If, for example, a person wants to test that a penny has exactly a 50 percent chance of landing on heads, the null hypothesis would be that 50 percent is correct, and the alternative hypothesis would be that 50 percent is not correct.
Mathematically, the null hypothesis would be represented as Ho: P = 0.5. The alternative hypothesis would be denoted as "Ha" and be identical to the null hypothesis, except with the equal sign struckthrough, meaning that it does not equal 50 percent.
It takes a random sample of 100 coin flips, and then tests the null hypothesis. The analyst would assume that a penny does not have a 50 percent chance of landing on heads if it is found that the 100 coin flips were distributed as 40 heads and 60 tails, and would reject the null hypothesis and accept the alternative hypothesis.
If, on the other hand, 48 heads and 52 tails were present, then it is plausible that the coin might be fair and still produce such an outcome. The analyst states that the difference between the expected results (50 heads and 50 tails) and the observed results (48 heads and 52 tails) is "explainable by chance alone" in cases such as this where the null hypothesis is "accepted."
3.5.1 Chi square test
For testing relations between categorical variables, the Chi Square statistic is commonly used. The null hypothesis of the ChiSquare test is that the categorical variables in the population have no relationship; they are independent. An example question of research that could be answered using a ChiSquare analysis would be:
Is there a significant relationship between the intention of voting and the membership of the political party?
How does the ChiSquare statistic work?
The ChiSquare statistics are most commonly used when using cross tabulation to evaluate Independence Tests (also known as a bivariate table). The distributions of two categorical variables are presented simultaneously by Cross tabulation, with the intersections of the categories of the variables appearing in the table cells. By comparing the observed pattern of responses in the cells to the pattern that would be expected if the variables were truly independent of each other, the Independence Test evaluates whether an association exists between the two variables. The researcher can evaluate whether the observed cell counts differ significantly from the expected cell counts by calculating the ChiSquare statistic and comparing it against a critical value from the ChiSquare distribution.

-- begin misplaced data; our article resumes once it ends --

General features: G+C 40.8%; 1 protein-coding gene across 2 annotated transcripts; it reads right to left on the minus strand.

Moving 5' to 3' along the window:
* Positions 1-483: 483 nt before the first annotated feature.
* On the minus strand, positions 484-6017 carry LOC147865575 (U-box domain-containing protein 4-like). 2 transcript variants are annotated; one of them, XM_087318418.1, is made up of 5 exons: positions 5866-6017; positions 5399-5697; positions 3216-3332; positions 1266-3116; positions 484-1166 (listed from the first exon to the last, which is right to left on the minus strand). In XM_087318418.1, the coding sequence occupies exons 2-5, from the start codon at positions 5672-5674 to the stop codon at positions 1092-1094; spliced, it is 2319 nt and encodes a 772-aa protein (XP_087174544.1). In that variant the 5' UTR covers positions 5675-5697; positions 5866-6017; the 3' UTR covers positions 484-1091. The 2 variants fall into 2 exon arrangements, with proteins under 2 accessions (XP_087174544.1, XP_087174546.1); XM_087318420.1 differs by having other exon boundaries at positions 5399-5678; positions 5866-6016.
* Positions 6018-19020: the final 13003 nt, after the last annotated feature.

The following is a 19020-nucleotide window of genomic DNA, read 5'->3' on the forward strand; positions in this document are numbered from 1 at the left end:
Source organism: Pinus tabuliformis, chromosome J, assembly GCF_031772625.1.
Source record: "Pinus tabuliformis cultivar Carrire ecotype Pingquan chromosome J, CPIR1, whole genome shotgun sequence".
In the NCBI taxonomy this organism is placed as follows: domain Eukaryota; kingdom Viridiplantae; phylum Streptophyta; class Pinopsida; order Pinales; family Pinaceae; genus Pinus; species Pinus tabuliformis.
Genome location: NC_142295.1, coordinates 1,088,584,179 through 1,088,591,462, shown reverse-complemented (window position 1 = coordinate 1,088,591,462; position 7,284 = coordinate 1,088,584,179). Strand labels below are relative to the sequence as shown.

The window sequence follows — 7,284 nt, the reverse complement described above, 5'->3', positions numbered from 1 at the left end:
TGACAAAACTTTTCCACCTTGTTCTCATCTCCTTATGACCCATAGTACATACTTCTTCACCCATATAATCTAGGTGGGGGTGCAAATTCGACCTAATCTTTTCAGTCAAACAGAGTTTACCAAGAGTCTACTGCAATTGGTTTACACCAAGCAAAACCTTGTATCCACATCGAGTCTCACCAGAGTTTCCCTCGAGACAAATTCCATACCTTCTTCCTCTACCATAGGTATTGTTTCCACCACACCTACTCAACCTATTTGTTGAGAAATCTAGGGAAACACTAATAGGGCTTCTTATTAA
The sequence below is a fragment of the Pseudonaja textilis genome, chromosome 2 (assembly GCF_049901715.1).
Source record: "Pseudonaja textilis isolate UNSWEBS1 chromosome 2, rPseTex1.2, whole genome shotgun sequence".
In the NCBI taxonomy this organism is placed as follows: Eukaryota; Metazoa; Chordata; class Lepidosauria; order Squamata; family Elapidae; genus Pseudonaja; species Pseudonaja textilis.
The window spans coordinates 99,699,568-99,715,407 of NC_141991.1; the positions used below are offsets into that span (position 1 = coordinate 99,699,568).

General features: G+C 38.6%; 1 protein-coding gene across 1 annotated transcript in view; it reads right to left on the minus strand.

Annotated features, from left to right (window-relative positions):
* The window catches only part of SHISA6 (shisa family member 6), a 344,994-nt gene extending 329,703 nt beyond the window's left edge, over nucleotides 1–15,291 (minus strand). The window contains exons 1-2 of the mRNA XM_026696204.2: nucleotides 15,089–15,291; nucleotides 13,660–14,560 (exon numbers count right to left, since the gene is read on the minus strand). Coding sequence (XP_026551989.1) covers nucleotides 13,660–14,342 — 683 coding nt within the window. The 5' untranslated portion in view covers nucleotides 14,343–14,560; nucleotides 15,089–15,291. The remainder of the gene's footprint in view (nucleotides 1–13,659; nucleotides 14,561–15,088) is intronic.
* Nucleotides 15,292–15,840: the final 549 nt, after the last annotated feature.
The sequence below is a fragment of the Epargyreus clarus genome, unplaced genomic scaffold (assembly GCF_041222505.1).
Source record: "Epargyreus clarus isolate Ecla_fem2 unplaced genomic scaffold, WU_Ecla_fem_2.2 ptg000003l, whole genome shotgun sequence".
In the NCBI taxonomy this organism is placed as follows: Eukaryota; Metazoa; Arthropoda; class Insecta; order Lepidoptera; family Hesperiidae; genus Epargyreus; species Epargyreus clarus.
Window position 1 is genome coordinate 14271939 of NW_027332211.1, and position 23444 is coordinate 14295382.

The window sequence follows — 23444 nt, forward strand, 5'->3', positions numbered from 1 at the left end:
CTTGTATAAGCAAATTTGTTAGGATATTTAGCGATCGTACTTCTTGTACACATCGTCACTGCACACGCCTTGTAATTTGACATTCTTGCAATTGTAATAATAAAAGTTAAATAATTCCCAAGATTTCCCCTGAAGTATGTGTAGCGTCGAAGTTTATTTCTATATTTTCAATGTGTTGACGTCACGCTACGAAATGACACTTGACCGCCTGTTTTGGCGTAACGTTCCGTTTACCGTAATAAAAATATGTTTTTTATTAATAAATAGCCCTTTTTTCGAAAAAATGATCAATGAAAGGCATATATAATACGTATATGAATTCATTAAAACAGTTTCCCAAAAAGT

The ChiSquare statistics calculation is fairly straightforward and intuitive:
Where fo = The frequency observed (the observed counts in the cells)
And fe = The expected frequency if there was no relationship between the variables
The ChiSquare statistic, as shown in the formula, is based on the difference between what is actually observed in the data and what would be expected if the variables were truly not related.
How is the ChiSquare statistic run in SPSS and how is the output interpreted?
As an option when requesting a cross tabulation in SPSS, the ChiSquare statistic appears. ChiSquare Tests are labeled as the output; Pearson ChiSquare is the ChiSquare statistic used in the Independence Test. By comparing the actual value against a critical value found in a ChiSquare distribution (where degrees of freedom are calculated as # of rows1 x # of columns1), this statistic can be evaluated, but it is easier to simply examine the pvalue provided by SPSS. The value is labeled as to conclude the hypothesis with 95 percent trust. Sig. Sec.
(Which is the ChiSquare statistic's pvalue) should be less than .055 (which is the alpha level associated with a 95 percent confidence level).
Is less than .05 the pvalue (labeled Asymp? Sig.)? If so, we can conclude that the variables are not independent of each other and that the categorical variables have a statistical relationship.
There is an association in this instance between fundamentalism and views in public schools on teaching sex education. While 17.2% of fundamentalist people are opposed to teaching sex education, only 6.5% of liberals are opposed. The pvalue indicates that these variables are not independent of each other and that the categorical variables have a statistically significant relationship.
What are special concerns with regard to the ChiSquare statistic?